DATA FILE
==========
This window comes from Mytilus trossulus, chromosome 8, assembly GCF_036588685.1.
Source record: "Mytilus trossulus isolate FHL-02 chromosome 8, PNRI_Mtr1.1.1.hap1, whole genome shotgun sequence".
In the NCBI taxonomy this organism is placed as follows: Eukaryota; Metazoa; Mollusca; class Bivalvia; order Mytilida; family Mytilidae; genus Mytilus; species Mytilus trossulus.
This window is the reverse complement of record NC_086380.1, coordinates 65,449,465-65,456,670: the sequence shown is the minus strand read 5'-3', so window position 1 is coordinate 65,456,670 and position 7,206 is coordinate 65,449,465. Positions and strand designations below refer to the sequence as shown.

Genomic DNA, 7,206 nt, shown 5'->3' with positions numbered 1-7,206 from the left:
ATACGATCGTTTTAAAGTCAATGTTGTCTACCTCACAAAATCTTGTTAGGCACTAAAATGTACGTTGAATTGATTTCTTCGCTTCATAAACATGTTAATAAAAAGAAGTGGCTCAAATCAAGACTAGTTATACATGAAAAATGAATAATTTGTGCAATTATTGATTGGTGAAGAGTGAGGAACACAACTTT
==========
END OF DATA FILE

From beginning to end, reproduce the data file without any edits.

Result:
This window comes from Mytilus trossulus, chromosome 8, assembly GCF_036588685.1.
Source record: "Mytilus trossulus isolate FHL-02 chromosome 8, PNRI_Mtr1.1.1.hap1, whole genome shotgun sequence".
In the NCBI taxonomy this organism is placed as follows: Eukaryota; Metazoa; Mollusca; class Bivalvia; order Mytilida; family Mytilidae; genus Mytilus; species Mytilus trossulus.
This window is the reverse complement of record NC_086380.1, coordinates 65,449,465-65,456,670: the sequence shown is the minus strand read 5'-3', so window position 1 is coordinate 65,456,670 and position 7,206 is coordinate 65,449,465. Positions and strand designations below refer to the sequence as shown.

Genomic DNA, 7,206 nt, shown 5'->3' with positions numbered 1-7,206 from the left:
ATACGATCGTTTTAAAGTCAATGTTGTCTACCTCACAAAATCTTGTTAGGCACTAAAATGTACGTTGAATTGATTTCTTCGCTTCATAAACATGTTAATAAAAAGAAGTGGCTCAAATCAAGACTAGTTATACATGAAAAATGAATAATTTGTGCAATTATTGATTGGTGAAGAGTGAGGAACACAACTTT